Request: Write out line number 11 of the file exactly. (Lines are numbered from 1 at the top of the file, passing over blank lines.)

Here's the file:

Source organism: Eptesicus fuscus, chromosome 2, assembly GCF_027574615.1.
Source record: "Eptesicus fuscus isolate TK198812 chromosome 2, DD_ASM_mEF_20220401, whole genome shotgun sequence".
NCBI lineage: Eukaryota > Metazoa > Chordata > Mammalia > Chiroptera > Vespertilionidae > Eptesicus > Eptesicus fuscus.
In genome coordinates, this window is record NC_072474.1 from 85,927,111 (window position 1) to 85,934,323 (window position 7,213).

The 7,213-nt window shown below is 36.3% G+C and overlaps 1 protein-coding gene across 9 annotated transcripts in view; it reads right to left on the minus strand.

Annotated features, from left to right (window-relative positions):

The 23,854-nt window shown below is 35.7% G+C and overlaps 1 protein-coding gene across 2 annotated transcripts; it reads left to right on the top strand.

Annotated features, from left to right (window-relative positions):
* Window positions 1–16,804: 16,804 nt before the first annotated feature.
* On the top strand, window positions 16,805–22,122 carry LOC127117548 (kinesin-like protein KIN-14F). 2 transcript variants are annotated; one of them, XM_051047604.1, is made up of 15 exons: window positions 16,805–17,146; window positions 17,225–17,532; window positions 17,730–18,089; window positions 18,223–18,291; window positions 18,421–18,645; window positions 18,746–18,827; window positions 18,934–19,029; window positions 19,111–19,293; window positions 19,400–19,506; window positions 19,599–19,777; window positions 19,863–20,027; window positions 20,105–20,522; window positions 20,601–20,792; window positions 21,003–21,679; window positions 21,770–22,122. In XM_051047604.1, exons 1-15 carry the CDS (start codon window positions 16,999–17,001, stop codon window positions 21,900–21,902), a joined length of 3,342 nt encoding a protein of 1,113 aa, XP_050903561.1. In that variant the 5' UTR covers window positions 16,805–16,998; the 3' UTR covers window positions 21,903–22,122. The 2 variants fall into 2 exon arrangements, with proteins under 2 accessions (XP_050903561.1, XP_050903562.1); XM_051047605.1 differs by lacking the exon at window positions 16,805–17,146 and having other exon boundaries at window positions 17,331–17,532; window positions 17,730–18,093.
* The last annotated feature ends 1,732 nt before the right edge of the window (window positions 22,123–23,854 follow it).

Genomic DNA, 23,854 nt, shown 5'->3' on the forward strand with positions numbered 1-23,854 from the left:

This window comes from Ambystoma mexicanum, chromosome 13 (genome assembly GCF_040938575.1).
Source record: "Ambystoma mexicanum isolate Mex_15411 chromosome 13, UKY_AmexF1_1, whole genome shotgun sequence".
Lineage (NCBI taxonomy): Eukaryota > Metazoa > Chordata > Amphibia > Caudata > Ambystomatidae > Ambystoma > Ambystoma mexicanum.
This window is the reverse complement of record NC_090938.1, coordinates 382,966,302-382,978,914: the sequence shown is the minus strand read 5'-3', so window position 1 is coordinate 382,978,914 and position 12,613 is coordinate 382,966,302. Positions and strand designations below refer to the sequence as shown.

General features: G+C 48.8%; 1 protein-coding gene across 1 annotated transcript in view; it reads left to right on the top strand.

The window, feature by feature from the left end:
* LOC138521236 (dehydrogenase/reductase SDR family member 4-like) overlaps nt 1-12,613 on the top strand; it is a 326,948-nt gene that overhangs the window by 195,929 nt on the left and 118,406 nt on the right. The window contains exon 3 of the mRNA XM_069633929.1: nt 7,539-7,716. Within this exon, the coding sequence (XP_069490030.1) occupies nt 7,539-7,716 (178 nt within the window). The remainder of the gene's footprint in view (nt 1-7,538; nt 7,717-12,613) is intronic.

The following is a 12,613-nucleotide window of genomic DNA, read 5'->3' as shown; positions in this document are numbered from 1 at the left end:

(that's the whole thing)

* The last annotated feature ends 1,732 nt before the right edge of the window (window positions 22,123–23,854 follow it).